Notre Dame Professor of Law Paolo Carozza is leading a group of more than 50 law professors from 15 countries who have submitted written comments asking the Grand Chamber of the European Court of Human Rights to overturn a seven-judge panel’s ruling that crucifixes may not be displayed in Italian classrooms.
The Grand Chamber of the Court, located in Strasbourg, France, will hold a hearing in the case on June 30.
Last November, a lower panel of the Court ruled in Lautsi v. Italy that the Italian government had violated the human rights of a Finnish atheist parent who objected to crucifixes displayed on the walls of her children’s classrooms. The panel’s controversial decision to find a violation of the European Convention on Human Rights provoked widespread reactions in Italy and beyond.
“The challenges of religious pluralism in contemporary Europe can’t be resolved through the false premise that banning religious symbols from public spaces is somehow a ‘neutral’ position,” Carozza said. “Pluralism must be achieved through a genuine dialogue among the religious traditions of the European peoples, a dialogue that becomes impossible if the symbols representing the historic traditions of the continent are excised from public life, including education.”
Working with European colleagues, Carozza assembled a coalition of prominent legal scholars from across Europe, including former constitutional court judges from three countries, to intervene as amicus curiae in the case. The group is being represented by The Becket Fund for Religious Liberty.
“The signatories to the brief are growing in number every day, coming from all the corners of Europe,” Carozza said. “It is strong evidence of the breadth of and depth of dismay at the ill-founded decision of the Chamber.” He expects even more law professors to join the effort in coming weeks as well.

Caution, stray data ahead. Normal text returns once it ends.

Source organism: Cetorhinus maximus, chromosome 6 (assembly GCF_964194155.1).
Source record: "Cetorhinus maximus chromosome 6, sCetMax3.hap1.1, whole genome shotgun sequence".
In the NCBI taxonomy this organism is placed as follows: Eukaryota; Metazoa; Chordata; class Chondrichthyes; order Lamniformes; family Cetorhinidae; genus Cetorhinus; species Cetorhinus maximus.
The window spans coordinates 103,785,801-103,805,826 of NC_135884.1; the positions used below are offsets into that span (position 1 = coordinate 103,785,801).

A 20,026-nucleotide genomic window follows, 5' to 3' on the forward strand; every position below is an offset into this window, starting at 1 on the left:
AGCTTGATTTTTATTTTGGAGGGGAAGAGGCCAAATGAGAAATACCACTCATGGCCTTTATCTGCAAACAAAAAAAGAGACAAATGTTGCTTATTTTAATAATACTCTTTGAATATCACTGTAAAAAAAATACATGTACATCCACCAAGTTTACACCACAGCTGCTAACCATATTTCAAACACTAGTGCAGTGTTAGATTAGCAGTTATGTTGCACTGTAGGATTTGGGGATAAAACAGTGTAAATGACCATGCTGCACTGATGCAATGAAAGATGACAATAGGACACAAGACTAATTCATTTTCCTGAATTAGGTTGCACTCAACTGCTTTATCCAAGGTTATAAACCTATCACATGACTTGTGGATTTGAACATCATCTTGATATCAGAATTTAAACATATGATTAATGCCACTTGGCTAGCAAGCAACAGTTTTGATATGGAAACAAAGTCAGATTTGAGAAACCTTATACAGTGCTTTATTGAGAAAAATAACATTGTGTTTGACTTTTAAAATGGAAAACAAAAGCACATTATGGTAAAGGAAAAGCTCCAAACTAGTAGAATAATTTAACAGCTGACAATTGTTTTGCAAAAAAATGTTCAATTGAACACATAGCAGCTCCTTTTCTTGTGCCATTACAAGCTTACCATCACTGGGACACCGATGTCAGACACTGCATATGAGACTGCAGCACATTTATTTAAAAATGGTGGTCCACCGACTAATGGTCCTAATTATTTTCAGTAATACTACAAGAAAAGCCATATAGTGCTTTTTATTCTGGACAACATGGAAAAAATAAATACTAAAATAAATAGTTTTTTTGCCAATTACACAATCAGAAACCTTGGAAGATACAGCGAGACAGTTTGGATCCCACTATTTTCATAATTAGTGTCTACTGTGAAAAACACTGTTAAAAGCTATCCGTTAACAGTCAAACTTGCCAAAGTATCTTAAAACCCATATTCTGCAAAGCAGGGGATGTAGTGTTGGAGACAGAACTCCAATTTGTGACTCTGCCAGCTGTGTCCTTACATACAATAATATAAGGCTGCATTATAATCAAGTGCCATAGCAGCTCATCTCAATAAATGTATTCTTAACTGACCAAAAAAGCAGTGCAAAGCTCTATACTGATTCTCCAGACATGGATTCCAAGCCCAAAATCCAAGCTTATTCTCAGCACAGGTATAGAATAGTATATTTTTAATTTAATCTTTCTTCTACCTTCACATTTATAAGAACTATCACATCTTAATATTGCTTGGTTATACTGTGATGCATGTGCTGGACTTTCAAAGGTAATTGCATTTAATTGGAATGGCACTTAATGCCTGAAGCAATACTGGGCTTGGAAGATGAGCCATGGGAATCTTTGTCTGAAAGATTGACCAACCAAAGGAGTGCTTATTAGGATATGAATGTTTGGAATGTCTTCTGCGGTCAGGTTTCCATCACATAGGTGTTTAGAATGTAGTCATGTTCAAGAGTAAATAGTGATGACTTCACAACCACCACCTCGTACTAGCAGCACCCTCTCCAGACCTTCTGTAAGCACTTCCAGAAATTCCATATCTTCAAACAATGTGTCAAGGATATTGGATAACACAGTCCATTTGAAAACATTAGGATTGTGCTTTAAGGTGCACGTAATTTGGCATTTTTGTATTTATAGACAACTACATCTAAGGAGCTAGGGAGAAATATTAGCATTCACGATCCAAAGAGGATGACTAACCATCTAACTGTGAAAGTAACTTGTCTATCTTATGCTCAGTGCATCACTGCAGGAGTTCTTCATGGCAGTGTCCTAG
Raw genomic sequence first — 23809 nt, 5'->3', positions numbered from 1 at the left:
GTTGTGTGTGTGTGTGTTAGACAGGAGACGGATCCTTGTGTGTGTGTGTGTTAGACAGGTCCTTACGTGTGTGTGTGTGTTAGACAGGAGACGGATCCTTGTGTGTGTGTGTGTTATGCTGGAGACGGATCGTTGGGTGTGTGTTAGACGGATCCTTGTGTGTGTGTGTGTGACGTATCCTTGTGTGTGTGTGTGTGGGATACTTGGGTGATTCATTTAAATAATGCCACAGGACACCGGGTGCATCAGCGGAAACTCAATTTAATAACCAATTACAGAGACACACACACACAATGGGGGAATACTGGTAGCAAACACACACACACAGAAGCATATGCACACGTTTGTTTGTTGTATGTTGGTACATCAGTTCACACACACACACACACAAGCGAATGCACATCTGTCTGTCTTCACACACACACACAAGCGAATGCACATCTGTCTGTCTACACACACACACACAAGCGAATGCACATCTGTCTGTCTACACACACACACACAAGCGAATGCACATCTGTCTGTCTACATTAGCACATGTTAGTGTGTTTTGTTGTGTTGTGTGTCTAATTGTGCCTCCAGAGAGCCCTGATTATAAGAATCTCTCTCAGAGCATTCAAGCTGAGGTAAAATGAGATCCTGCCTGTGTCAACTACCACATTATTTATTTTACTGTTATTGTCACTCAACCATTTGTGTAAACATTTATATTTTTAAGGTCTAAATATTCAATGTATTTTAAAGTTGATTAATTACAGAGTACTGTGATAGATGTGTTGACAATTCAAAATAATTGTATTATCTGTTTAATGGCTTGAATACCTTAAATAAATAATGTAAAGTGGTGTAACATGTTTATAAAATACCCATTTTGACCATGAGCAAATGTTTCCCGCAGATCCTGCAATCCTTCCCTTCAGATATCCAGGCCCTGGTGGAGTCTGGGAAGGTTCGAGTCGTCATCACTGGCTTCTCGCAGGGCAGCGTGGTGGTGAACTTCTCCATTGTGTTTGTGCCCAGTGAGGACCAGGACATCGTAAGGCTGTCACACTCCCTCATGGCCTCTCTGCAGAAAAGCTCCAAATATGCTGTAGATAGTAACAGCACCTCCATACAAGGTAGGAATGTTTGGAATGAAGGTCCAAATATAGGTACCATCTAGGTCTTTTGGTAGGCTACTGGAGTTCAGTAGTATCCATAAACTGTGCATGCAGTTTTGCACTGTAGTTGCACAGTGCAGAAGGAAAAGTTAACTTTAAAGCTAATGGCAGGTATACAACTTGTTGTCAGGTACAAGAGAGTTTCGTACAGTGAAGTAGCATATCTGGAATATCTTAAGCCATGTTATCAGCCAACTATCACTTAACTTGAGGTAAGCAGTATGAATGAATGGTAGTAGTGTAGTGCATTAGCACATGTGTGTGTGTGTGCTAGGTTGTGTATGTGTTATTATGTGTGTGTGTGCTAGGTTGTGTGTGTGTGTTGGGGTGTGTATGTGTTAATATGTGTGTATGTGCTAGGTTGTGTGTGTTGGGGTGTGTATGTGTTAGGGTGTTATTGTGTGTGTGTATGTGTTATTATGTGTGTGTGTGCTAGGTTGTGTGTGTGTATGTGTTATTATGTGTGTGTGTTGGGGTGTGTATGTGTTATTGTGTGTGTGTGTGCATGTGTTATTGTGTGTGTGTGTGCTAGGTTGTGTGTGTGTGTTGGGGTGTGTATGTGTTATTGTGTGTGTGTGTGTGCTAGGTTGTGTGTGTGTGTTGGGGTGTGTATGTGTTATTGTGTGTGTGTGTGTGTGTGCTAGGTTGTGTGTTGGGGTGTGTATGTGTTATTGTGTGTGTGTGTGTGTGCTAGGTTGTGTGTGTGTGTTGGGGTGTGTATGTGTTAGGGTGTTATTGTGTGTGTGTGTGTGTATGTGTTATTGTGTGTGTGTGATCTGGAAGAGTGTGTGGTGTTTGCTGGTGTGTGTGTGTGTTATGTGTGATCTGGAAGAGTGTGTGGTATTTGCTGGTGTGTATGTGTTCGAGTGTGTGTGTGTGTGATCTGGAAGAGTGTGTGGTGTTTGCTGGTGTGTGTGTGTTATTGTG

In their friend-of-the-court brief, the law professors argue that the panel’s ruling needlessly threatens the wide variety of religious symbols on display on public property all over Europe, including national flags, coats of arms, and public art. The professors also warn that the panel’s decision risks setting off a widespread conflict between government and religion. Given the wide diversity of religious practices across Europe, it makes little sense to try to create a secularist “common denominator.” Rather, they contend, the Court should give states substantial leeway to structure the church-state relationship in harmony with tradition, history and culture.
“One of the cornerstones of the construction of modern Europe was precisely the acceptance of a wide variety of practices regarding religion and public life in the various states of the region,” Carozza said. “The European Court of Human Rights has in its best moments been protective of that rich and important diversity of cultures among the peoples of Europe, but the Chamber in this case betrayed that ideal by imposing a very narrow and uniform model of what is required of the state.”
A member of the Notre Dame faculty since 1996, Carozza is actively involved in the Law School’s Center for Civil and Human Rights and serves as director of the doctoral program in international human rights law. He was a member of the Inter-American Commission on Human Rights from 2006 to 2010, and served as that body’s Ppresident. Carozza regularly teaches, publishes and lectures in Italy.